It turns out, Jake and I are pretty much on the same page with the whole "kid" thing because (SHOCK) we've talked about it. When we do have kids eventually, we will let them be whatever faith they would like to be. I would be thrilled if they wanted to be Jews, of course, but I don't want to get ahead of myself. If they don't believe in God at all, that'll be fine. If they want to be Muslims, that'll be fine too. As long as we raise our kids to be kind and loving, I'll consider that to be more than a success.

(4) Marriages Last Longer

As for the articles on Christian marriages lasting longer: I'm not here to dispel that, but what I see as the point of those facts or articles is not that the couples are Christian - the couples are doing something together, every day. They bond over something they mutual agree with. They make time for each other and don't break up over something small because they've made a committment. 

It's not magic Christian fairy dust that makes marriage easy or last; it's the committment and the dedication to working on this relationship. That's beautiful. It's something all couples can take as a lesson.

... ... ... ... ... ...

What really is the most important thing in a relationship? Do you think that a similar worldview can make up for differences in faith? Would you ever date or marry someone of a different faith? Do you agree with my friends or me? Why? Would your church look down on you if your partner wasn't the same faith as you?


Sunday, March 3, 2013

Here It Is: My Inevitable Catholic Post

Bye-bye Papa B.
As the token Catholic contributor to this blog, I knew this post was coming eventually.  Some of you probably did too.  So, here we go.  In the past few weeks there has been a lot of buzz about the resignation of the Pope.  And not all of it has been pleasant…or really even rational.  While I have not agreed with everything Benedict did as Pope, I am still offended when people attack him in a blatant, nasty, and uninformed manner.  There are definitely things about the Catholic Church that need to be worked on, and some things that need to be reconsidered and changed.  That doesn’t mean the Church doesn’t have anything to offer to the world…and that doesn’t mean that it’s not something worth fighting for.    

I’ve been asked plenty of times “Why are you Catholic?”  Not going to lie, I’m Catholic in large part because my parents raised me that way.  Honestly, that’s why a lot of people are Catholic.  They’re “culture Catholic”…don’t always go to Church, but still want to be a part of the group.  But for me, it’s more than a label I walk around having but don’t really do much with.  I’m Catholic because I find something beautiful in the tradition, the celebration, the structure, and the worldwide community that I’m apart of just for being Catholic.  I could go to any Catholic Church in the world, and even if the Mass wasn’t in English, I would still be able to understand what is happening for the most part.  There is a comfort in that kind of unification and connection.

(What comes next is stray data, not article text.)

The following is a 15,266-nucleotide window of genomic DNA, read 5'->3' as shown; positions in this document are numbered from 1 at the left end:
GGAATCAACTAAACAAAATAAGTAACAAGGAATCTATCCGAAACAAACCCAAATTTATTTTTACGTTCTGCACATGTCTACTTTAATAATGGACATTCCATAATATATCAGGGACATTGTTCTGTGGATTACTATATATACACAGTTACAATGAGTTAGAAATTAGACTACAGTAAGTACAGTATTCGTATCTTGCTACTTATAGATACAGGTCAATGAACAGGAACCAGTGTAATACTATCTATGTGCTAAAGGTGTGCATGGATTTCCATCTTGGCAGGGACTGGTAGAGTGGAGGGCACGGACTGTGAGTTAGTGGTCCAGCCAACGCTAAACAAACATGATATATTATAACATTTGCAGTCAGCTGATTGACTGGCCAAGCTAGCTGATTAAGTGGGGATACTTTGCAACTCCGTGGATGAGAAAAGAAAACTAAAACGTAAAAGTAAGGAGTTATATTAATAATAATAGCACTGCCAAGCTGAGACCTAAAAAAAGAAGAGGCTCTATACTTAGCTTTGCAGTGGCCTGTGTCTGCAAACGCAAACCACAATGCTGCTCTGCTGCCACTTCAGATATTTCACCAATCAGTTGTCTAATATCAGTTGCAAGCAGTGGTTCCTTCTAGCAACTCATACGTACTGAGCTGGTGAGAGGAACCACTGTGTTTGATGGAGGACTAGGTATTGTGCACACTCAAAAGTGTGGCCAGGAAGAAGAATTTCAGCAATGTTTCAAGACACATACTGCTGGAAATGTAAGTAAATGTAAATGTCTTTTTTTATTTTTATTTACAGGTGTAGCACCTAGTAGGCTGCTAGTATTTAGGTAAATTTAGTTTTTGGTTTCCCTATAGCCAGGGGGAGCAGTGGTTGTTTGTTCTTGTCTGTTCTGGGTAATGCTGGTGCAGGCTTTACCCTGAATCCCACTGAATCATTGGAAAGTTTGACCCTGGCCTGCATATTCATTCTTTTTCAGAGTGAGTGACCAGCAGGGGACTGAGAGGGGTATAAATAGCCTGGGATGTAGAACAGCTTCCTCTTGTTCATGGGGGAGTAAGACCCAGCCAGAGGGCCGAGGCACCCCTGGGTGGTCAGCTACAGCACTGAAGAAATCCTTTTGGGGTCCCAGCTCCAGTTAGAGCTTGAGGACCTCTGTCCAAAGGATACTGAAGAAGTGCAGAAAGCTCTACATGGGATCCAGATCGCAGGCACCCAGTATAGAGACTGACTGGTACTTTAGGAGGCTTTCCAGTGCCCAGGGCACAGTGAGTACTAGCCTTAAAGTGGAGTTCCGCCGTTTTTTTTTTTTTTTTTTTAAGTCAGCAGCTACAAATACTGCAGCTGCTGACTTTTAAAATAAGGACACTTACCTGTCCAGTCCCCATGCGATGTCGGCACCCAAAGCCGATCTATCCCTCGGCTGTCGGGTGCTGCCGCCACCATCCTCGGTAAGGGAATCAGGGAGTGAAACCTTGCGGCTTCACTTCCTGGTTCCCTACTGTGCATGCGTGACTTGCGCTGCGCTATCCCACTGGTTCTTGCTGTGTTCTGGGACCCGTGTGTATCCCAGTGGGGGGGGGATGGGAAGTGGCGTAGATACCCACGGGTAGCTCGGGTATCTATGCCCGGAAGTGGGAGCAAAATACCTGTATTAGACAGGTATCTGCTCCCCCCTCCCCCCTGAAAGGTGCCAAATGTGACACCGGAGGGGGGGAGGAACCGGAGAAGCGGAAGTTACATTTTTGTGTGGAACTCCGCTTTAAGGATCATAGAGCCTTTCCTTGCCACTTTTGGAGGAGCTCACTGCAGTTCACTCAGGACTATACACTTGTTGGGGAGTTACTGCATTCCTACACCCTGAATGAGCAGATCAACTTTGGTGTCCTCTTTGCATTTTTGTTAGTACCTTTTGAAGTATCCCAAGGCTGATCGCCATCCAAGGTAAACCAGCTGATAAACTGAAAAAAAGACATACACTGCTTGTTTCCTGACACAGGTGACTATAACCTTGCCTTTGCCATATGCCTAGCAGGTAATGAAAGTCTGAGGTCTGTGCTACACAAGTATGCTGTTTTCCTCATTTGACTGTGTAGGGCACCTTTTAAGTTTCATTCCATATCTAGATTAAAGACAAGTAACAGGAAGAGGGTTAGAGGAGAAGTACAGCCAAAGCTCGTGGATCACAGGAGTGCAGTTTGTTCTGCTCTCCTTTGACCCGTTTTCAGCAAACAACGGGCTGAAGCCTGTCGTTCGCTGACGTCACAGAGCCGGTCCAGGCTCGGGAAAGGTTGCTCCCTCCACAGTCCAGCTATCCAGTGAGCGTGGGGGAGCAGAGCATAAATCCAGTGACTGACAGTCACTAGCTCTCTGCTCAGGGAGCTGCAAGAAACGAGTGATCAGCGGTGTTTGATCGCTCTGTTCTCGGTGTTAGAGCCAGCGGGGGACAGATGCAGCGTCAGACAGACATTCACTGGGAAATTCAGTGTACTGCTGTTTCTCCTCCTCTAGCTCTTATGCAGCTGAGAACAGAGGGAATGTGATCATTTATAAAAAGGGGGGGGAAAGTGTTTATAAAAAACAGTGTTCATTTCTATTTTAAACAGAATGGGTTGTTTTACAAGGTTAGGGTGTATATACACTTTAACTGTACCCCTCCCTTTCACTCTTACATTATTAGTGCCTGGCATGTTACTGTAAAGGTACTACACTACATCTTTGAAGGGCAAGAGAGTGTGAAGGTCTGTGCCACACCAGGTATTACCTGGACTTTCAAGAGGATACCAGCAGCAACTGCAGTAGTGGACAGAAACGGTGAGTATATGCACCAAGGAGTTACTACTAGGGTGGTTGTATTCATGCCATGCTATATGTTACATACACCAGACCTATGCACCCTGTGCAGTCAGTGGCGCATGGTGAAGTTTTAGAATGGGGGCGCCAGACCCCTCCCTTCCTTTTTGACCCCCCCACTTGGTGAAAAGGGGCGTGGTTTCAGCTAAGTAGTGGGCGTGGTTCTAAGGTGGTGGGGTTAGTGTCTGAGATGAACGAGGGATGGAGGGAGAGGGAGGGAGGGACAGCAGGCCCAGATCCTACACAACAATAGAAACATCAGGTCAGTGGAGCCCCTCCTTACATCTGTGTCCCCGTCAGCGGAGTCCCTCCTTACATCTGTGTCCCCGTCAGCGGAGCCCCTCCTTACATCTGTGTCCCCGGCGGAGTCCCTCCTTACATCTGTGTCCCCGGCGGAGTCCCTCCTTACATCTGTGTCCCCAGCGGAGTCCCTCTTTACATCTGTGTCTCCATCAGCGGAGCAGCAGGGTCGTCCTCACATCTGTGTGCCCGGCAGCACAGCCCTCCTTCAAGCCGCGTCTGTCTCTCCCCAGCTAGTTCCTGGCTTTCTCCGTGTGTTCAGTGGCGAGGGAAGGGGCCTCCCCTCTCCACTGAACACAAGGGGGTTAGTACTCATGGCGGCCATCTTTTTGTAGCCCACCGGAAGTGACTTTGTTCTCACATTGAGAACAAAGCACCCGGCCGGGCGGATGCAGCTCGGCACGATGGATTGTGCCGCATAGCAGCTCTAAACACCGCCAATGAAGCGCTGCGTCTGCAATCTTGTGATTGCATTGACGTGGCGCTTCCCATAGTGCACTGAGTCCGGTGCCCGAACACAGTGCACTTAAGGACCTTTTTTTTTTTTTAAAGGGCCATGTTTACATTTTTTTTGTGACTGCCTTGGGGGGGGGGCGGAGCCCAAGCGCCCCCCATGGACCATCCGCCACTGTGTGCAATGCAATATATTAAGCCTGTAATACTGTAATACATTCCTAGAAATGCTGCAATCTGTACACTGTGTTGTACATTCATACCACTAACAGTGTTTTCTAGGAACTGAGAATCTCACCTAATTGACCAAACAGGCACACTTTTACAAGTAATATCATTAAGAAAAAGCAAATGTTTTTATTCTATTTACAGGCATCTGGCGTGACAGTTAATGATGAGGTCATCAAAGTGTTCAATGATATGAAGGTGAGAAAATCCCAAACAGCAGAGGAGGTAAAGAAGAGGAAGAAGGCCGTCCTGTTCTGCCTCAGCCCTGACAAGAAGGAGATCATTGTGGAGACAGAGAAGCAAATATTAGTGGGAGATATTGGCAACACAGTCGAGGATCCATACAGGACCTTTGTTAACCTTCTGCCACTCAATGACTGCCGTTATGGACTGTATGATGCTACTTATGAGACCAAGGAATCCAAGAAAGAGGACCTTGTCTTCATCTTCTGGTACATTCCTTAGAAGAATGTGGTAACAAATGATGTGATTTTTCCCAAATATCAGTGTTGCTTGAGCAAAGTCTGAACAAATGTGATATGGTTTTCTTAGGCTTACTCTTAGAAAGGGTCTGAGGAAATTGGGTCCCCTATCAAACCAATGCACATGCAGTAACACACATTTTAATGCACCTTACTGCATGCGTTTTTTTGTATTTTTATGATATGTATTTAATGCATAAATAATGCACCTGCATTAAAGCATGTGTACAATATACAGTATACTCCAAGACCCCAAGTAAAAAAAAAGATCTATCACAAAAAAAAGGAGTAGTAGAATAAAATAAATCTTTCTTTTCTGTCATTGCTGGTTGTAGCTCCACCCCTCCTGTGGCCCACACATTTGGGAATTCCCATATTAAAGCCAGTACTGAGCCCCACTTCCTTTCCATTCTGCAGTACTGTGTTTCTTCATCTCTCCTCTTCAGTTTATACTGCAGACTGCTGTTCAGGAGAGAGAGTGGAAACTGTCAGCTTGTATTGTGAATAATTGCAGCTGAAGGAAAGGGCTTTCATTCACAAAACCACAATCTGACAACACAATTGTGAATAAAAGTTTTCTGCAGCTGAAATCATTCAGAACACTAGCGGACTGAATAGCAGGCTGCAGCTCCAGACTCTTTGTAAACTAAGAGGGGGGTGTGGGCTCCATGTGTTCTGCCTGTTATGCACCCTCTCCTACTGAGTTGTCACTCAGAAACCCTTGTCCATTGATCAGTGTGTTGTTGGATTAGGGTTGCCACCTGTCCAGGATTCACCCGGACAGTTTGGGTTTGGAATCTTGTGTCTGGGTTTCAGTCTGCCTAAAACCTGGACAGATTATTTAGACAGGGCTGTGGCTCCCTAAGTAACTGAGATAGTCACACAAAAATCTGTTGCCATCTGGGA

I’ve also been asked “Why do you stay Catholic?”  As I said, I recognize that there are some major issues within the Catholic Church.  The sexual abuse, and the way that the situations were sometimes handled, was really disgraceful.  Many clergy, however, were very adamant about new measures being adopted by the Church that would ensure the protection of children against such abuse, and many of the faithful called out those who tried to downplay or cover-up the situations.  On the more theological side of things, women’s ordination and general leadership within the Church is another major issue, and one that strikes especially close to home because I am a woman who is Catholic and studying to do ministry (non-ordained) within the Church.  This is something that I think truly does need to be reexamined because the theology and explanations defending male-only priesthood is, in my opinion, kind of weak and unconvincing.  Yet, I remain Catholic.  Gay marriage is another issue the Church is currently facing, and another thing that I am personally in favor of.  Again, the theology and explanations behind arguments against gay marriage seem lacking to me, and I can think of and have heard various solid arguments in favor of it.  Yet, I remain Catholic. 

You might be really wondering why I stay in the Church at this point.  Why I don’t just up and leave everything I have known since my childhood to find something that better accommodates my ideals.  One reason is that I believe the easiest way to change something is from the inside.  Standing on the outside, yelling and pounding your fists against the wall are not going to be effective.  Being a part of the tradition, the culture, and understanding the issues with an insider’s perspective will get you a lot farther in your arguments.  I also know some of the theology behind a couple of these issues, from both sides of the arguments.  I’m not just going around bashing the Church because I don’t agree with everything it says or does (show me a religion in which all of its believers agree with everything it says…and is not a cult).  I know why the Church says some of what it says, and on my end I can make thoughtful critiques of it because I give enough of a damn to actually learn about my faith and my Church.  People who think they know the issues within the Church without bothering to actually try to learn about about the theology and understand it are not doing themselves or their causes any favors.